Pair of guns linked to outlaws Bonnie and Clyde to be auctioned Jan. 21 A pair of vintage guns believed to have been owned and used by the notorious outlaws Bonnie and Clyde will be sold at auction Saturday, Jan. 21, by Mayo Auction & Realty in Kansas City, Mo.
News-Antique.com - Dec 05,2011 - (KANSAS CITY, Mo.) – A pair of vintage guns believed to have been owned and used by the notorious outlaws Bonnie and Clyde – a .45 caliber Thompson sub-machine gun and a 12-gauge Winchester model 1897 shotgun – will be the centerpiece lots in a firearms consignment auction planned for Saturday, Jan. 21, by Mayo Auction & Realty, beginning at 10 a.m. (CST).
The auction will be conducted in Mayo Auction & Realty’s spacious gallery facility, located at 8253 Wornall Road in Kansas City. Many antique weapons and other pieces of militaria will cross the block, representing several conflicts. But Bonnie and Clyde promise to be the headliners.
Several signs strongly suggest the highlight guns were, in fact, toted and used by Bonnie Parker and Clyde Barrow, said Robert Mayo of Mayo Auction & Realty. “The consignor’s great-grandfather, who was in law enforcement at the time, was given the two guns by another peace officer who had seized the weapons after a raid on the pair in Joplin, Mo., in April of 1933.”
The raid occurred at the height of the duo’s crime rampage that cut a wide swath across middle American during the Great Depression. The raid did not produce any arrests (the two had a knack for staying one step ahead of law enforcement), but it did yield a cache of weapons and a camera. When the film was developed, there were pictures of the couple with some of their guns.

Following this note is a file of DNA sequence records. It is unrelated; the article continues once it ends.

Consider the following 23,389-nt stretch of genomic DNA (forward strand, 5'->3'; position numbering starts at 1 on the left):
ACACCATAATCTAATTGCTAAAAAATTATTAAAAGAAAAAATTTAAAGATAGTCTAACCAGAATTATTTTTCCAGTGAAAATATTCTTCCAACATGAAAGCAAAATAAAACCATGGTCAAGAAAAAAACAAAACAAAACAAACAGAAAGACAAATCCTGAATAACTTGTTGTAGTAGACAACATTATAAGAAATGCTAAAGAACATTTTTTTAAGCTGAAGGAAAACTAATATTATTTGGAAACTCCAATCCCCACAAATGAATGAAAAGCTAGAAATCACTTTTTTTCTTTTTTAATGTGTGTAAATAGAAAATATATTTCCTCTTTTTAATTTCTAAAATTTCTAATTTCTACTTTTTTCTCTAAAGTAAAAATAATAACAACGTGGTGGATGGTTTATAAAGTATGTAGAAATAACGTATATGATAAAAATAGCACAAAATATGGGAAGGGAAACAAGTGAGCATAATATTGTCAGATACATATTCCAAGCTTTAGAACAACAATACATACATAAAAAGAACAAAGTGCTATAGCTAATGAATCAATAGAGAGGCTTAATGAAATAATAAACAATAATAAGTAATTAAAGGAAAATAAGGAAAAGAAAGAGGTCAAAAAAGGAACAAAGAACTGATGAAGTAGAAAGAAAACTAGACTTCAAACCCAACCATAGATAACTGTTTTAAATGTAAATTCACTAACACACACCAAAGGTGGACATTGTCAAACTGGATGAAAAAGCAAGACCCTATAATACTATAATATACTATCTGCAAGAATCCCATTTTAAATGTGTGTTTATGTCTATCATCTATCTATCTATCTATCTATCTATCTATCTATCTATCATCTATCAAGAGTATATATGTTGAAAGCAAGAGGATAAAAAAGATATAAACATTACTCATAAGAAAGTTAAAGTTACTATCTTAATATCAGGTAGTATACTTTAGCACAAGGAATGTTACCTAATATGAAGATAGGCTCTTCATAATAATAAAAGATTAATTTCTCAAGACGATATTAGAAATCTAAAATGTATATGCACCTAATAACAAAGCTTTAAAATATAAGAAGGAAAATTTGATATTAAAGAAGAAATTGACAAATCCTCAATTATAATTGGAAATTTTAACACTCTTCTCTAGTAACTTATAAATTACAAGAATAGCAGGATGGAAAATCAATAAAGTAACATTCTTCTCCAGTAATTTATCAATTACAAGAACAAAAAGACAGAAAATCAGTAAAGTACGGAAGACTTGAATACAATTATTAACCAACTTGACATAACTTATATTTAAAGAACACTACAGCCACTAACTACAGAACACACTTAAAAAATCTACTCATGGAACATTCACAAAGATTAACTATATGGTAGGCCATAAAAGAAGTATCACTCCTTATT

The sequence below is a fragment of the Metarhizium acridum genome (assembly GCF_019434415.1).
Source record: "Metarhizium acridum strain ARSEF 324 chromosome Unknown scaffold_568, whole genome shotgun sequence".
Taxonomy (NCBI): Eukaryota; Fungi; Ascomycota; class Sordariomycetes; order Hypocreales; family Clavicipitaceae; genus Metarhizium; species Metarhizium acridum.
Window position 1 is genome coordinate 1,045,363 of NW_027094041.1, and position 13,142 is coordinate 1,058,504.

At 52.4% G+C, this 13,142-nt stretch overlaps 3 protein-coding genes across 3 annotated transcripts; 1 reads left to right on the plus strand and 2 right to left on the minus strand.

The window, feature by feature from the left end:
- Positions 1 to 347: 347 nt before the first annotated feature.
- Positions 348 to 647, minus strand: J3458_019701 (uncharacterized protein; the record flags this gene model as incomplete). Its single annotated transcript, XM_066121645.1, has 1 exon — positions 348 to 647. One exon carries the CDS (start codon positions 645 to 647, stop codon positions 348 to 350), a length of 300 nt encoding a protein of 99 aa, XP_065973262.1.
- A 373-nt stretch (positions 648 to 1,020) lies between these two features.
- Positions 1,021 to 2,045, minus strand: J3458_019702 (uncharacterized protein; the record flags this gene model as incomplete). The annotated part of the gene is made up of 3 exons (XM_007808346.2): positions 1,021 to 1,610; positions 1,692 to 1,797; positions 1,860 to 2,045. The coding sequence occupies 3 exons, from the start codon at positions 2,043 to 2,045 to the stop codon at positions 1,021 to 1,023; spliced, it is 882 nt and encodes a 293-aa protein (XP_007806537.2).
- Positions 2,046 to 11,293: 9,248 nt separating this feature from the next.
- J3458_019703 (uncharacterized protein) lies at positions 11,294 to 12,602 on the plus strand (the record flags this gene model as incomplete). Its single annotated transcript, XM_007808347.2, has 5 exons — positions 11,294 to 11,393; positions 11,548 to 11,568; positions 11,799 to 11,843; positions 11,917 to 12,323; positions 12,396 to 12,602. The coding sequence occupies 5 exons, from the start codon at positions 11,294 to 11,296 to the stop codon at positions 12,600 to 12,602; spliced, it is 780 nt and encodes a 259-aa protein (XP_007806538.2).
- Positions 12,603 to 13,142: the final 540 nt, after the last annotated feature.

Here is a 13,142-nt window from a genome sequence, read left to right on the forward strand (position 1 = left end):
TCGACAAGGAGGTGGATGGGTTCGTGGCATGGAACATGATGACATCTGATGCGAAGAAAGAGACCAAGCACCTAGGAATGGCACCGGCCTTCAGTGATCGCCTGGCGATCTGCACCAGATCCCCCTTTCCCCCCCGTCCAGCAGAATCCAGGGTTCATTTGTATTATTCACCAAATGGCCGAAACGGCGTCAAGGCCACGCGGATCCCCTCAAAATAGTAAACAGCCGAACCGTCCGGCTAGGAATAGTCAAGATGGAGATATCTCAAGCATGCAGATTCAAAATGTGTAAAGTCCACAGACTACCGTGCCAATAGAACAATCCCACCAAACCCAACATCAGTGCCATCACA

One of the photos shows Bonnie “disarming” Clyde in a staged mock arrest, pointing a Winchester model 1897 rifle at his chest. It is identical looking to the gun being offered Jan. 21.
“The fact is, these guns are highly collectible and would draw attention in any sale by their own history and merit,” Mr. Mayo said. “The Winchester model 1897 is a coveted rifle, and the Thompson sub-machine gun is only legal to own by special permit.” He said the winning bidder for the “Tommy gun” (the gangster nickname for the Thompson weapon) will have to go through a permit approval process with the Bureau of Alcohol, Tobacco and Firearms (ATF).
The guns have been in the family of Mark Lairmore and his sisters, the consignors, from Springfield, Mo., ever since the unknown Depression-era police officer gave them to their great-grandfather, also named Mark Lairmore. He has since passed away. From 1973-2011, the weapons were displayed in the Springfield (Mo.) Police Museum, also known as The Calaboose.
“They were the major draw of the museum and I don’t think they were all that anxious to give them up,” Mr. Lairmore said. “But my father and grandfather have also passed away, so the sentimental reasons to hold onto them are no longer there. I feel it’s time for someone with an appreciation of antique guns and the history behind these guns to own them and care for them.”
Mr. Lairmore said there was “no doubt it my mind whatsoever” that the guns belonged to Bonnie and Clyde.